The $61 billion grocery produce business is primed to increase the spend per buyer and per trip and improve shopper frequency, according to a recent analysis by FMI—The Food Industry Association.
The Power of Produce 2020 study was released at the Southeastern Produce Council Southern Exposure event.
Few categories come close to the role produce plays in total store success. But growth has been subdued in recent years for fresh produce and other perimeter departments. With a household penetration of close to 100%, driving growth in fresh produce is not about finding more buyers but about increasing the spend per buyer, spend per trip, and an improved buying frequency.
“The Power of Produce tells us that even the most mature category needs to find ways to inspire growth,” said Rick Stein, VP of fresh foods for FMI. “To that end, we’ve witnessed tremendous strides in recent years for how enhanced produce offerings can inspire consumer demand, as value-added produce alone has grown about 3% in both dollars and volume—three times higher than overall produce.”
This wave in convenience-driven merchandising plays directly into consumers’ desire for more information and education regarding produce, whether that’s information about growing practices, nutrition facts, recipe ideas or specific medical and health benefits.
Photograph courtesy of FMI
Stein continued, “March is National Nutrition Month, so it’s a ripe time of year to introduce a health narrative to the shopper, especially since 49% of shoppers adhere to a specific eating style or diet that influences produce choices, such as watching carbohydrate intake and/or calorie consumption.”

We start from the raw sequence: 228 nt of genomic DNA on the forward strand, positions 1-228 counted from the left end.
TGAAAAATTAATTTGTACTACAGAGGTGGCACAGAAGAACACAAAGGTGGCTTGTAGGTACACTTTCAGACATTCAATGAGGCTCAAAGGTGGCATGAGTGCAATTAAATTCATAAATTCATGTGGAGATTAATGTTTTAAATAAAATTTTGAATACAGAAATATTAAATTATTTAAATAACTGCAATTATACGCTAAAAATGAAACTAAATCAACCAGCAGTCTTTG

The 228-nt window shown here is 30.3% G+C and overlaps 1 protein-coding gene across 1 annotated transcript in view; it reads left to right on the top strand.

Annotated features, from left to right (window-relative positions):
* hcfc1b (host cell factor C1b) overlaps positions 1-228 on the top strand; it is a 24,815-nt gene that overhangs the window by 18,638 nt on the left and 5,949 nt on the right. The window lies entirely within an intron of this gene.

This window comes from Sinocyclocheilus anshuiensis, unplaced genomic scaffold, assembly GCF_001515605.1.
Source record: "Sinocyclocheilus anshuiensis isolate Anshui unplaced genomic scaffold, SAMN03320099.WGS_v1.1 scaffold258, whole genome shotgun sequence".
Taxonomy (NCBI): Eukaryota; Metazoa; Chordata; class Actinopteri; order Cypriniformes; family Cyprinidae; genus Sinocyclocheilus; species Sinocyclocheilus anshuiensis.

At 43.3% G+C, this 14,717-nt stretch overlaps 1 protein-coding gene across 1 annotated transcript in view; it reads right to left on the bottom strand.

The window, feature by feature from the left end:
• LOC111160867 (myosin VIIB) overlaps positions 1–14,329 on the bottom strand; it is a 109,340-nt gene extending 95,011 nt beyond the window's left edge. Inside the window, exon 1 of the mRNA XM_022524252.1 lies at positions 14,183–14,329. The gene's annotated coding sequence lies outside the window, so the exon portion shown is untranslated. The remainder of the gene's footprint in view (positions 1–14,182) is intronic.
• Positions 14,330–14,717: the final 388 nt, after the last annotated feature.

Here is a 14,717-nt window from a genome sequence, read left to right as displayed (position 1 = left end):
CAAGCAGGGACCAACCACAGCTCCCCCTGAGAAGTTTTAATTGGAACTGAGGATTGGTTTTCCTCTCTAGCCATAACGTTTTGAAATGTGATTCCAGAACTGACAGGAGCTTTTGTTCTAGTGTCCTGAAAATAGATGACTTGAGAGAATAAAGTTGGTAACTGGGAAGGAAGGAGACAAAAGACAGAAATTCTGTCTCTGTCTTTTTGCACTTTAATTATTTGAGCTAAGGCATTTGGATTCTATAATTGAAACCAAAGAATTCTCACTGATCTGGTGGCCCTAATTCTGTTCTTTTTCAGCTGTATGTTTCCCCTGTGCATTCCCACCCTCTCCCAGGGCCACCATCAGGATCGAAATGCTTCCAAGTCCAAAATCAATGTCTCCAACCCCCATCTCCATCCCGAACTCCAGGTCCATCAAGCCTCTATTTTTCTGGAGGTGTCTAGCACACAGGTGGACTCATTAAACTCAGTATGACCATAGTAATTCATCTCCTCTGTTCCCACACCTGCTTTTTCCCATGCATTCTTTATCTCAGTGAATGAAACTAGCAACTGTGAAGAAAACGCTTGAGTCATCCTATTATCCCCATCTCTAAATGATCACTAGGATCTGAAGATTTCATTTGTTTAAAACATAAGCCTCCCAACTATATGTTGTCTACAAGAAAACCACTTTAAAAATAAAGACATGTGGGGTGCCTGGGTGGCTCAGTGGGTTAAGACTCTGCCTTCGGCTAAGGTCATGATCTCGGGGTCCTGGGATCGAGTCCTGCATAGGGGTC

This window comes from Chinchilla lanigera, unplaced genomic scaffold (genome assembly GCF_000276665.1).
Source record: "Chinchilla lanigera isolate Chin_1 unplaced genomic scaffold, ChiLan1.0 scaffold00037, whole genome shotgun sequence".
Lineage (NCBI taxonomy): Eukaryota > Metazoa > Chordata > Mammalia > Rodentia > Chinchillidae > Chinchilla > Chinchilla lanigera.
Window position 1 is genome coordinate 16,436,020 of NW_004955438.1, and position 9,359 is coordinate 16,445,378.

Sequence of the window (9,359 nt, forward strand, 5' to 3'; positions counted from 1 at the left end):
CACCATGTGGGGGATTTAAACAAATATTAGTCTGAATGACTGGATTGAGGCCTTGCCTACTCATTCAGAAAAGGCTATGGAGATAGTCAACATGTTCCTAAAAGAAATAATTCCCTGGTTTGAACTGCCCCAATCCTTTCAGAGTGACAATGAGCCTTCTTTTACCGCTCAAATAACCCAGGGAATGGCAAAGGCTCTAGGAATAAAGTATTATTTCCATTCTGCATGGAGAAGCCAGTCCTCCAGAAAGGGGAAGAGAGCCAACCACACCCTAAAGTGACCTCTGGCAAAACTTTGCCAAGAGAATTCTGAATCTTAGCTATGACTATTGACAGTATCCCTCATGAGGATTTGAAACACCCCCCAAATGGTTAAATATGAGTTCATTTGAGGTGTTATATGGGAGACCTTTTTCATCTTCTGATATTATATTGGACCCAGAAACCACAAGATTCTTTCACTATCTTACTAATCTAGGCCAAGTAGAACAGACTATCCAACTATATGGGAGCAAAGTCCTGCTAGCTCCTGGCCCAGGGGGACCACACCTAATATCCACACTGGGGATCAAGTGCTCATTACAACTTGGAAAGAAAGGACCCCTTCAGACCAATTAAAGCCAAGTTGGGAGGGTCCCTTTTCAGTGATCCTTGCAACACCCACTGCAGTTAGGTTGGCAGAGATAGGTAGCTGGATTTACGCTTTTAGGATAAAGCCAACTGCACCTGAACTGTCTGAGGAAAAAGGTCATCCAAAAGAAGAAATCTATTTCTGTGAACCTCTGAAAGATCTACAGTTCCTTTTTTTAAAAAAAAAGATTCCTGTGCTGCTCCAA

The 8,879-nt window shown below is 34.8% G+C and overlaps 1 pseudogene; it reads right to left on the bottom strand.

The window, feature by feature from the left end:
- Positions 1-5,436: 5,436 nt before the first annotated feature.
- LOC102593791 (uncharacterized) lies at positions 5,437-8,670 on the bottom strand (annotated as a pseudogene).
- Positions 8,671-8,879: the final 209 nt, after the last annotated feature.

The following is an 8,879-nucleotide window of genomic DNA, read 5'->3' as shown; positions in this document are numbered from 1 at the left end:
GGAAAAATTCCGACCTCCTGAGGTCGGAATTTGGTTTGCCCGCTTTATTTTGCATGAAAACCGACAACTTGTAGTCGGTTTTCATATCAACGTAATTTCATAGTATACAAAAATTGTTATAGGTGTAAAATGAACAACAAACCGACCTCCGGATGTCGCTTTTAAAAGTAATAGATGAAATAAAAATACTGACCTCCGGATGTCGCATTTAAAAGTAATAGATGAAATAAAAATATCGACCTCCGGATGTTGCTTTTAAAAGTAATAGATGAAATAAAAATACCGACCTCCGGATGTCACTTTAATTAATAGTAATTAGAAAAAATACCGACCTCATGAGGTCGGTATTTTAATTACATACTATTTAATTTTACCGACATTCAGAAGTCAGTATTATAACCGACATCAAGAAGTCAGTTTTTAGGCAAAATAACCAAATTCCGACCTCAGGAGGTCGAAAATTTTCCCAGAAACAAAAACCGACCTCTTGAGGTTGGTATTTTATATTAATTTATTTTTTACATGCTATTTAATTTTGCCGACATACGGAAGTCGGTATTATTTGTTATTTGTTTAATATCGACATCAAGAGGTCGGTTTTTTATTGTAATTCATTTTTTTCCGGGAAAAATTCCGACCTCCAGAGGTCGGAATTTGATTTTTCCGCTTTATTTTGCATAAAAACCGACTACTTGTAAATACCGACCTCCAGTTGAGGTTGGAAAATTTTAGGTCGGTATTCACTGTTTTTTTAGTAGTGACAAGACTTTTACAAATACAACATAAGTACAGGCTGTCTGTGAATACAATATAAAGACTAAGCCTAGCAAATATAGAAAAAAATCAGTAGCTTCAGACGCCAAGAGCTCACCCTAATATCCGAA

In addition to opportunities for health and convenience, the report demonstrates some divides among consumers when it comes to channel choice and packaging. Thirteen percent of shoppers say they buy produce in a different store than where they purchase most of their groceries, and for organic produce shoppers, 27% go elsewhere. Shoppers are also divided in the packaging debate between functionality mattering most (31%), the environment mattering most (35%) or striking a balance between the two (34%).
Declining fresh fruit sales (down 1%) balanced against a strong vegetable performance (up 3.5%) for overall dollar gains of 1.2% over 2019. Units were up slightly (0.8%), and volume was off 0.3%. Conventional sales make up the bulk of sales, at 89.9%. Conventional sales grew 1.1% overall in 2019 vs. 2.6% growth for organic items. Value-added produce also continues to be an area of above-average growth, at 3.5%.
Produce is quite unique in being a planned category but having strong impulse power as well. Of shoppers who list their planned produce purchases, 83% buy unplanned produce items with regularity. The three most effective ways in driving impulse sales in produce are hot promotions, eye-catching displays and seasonal items. Secondary displays, bringing produce into other perimeter departments or center-store aisles are deemed very useful by 21%, and 43% believe they are somewhat useful.
The Power of Produce is made possible by the support of Burris Logistics, Southeastern Produce Council and Yerecic Label.